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momo971
February 11th, 2010, 11:54 AM
Hello !
I have a couple of questions concerning Proxies security.
In regard to this article:
http://polishlinux.org/apps/ssh-tunneling-to-bypass-corporate-firewalls/ (http://polishlinux.org/apps/ssh-tunneling-to-bypass-corporate-firewalls/)

Is there any way to effectively block unwanted outgoing SSH traffic from an enterprise network to the Internet ?

It seems to me that proxy-firewall bypassing is always possible even in parano´d security policies.

To resume the situation :

No filtering ? > port 22
Port 22 blocked ? > port over 49152 or 443
HTTPS blocked ? > corkscrew to http
http_connect disabled ? > double tunnel (httptunnel + ssh)
everything blocked ? > Not possible in my company !

Any help would be appreciated.
Thank you.

Sarmacid
February 11th, 2010, 02:05 PM
I don't think you could effectively block it for good, there would always be a way to get around, however you've mentioned ways to make it harder on them. I haven't seen a company block corkscrew yet, even while having Websense deployed.

OpSecShellshock
February 13th, 2010, 10:05 PM
This is where it helps to also have administrative controls in place. As long as it violates security policy and your IDS is looking for any outbound SSH traffic, you can find people who are doing it and tell them politely to knock it off. Granted, once the session has been established the communication will be encrypted, but I think there are ways to look for the actual session establishment.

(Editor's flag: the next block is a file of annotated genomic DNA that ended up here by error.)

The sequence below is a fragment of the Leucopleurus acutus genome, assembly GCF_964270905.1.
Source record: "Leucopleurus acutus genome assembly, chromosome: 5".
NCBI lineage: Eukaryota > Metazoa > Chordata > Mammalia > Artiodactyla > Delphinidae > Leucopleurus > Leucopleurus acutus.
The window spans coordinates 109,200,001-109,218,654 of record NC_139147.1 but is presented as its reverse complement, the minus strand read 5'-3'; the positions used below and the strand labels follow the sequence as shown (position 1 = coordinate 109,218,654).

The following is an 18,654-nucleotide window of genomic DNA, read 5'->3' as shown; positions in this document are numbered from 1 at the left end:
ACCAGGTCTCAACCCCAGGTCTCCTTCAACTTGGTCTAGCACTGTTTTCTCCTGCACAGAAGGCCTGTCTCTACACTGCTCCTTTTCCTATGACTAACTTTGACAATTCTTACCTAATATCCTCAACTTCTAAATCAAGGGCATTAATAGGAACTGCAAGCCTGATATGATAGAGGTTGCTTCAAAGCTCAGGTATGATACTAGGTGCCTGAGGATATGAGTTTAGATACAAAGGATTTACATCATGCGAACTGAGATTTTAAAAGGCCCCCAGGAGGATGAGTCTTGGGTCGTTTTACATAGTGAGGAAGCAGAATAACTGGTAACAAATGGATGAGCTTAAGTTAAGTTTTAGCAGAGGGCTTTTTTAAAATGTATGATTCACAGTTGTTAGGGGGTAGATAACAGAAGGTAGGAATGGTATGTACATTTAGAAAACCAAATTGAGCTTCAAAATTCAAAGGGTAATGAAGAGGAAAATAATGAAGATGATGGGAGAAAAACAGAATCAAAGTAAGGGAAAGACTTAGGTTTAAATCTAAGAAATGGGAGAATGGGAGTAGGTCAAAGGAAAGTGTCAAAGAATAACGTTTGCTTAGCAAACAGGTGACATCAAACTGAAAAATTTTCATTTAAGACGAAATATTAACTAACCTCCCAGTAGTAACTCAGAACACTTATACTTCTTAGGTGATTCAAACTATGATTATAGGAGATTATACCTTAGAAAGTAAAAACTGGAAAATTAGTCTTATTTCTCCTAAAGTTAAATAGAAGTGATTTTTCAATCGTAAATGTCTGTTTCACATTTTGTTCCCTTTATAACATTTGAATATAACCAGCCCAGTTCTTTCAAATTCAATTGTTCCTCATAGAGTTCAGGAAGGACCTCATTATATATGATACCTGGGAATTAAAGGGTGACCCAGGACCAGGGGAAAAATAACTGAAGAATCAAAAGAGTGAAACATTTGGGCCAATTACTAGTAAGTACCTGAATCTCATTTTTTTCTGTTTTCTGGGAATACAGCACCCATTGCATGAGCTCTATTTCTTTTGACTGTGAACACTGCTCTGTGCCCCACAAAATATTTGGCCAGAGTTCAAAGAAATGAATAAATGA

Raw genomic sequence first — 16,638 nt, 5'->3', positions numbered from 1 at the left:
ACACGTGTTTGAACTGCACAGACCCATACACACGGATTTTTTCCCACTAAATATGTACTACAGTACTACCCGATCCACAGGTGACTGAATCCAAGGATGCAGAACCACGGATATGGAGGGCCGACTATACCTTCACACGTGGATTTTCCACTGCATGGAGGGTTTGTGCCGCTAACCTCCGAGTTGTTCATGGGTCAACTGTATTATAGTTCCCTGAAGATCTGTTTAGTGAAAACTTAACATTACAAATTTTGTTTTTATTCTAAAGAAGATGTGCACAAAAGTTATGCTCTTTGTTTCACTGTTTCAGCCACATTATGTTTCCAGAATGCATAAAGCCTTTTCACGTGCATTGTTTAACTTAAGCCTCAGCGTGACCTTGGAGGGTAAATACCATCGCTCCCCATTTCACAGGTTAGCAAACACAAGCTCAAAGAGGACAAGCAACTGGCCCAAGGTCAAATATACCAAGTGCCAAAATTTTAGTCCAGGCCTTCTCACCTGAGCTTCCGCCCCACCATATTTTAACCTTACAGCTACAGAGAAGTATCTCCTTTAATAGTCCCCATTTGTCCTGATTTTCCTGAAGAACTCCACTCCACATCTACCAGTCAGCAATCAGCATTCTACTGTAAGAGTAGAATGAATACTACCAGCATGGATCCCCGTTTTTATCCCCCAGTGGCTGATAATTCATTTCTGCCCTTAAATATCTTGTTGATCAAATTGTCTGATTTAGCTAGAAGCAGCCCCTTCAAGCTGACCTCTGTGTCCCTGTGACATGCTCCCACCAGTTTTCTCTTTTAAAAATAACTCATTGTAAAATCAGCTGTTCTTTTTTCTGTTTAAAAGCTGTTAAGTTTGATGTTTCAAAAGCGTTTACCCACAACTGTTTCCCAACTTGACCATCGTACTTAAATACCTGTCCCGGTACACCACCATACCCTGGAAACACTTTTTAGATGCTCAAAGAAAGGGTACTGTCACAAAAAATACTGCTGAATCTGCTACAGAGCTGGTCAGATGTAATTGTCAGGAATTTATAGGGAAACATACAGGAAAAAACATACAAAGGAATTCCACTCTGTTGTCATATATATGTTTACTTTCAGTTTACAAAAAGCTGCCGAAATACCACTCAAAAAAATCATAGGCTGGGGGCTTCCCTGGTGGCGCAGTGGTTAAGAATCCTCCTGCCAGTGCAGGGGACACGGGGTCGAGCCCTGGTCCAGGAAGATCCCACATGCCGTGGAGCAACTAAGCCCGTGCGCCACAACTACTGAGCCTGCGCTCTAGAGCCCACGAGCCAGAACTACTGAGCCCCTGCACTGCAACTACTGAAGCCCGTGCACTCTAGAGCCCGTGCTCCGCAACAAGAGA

Oh also: users should not have sufficient permissions to install anything themselves. Also also, you should consider having a local software repository that only contains approved applications and libraries in the first place, rather than using the defaults that come with the installation (at home it's fine, but in the enterprise you should have one controlled by the enterprise admins). This also helps in that it will enable you to test updates prior to deployment. It's like a mantrap except for software.

Mostly, though, just watch all outbound connections and flag anything that doesn't match the baseline.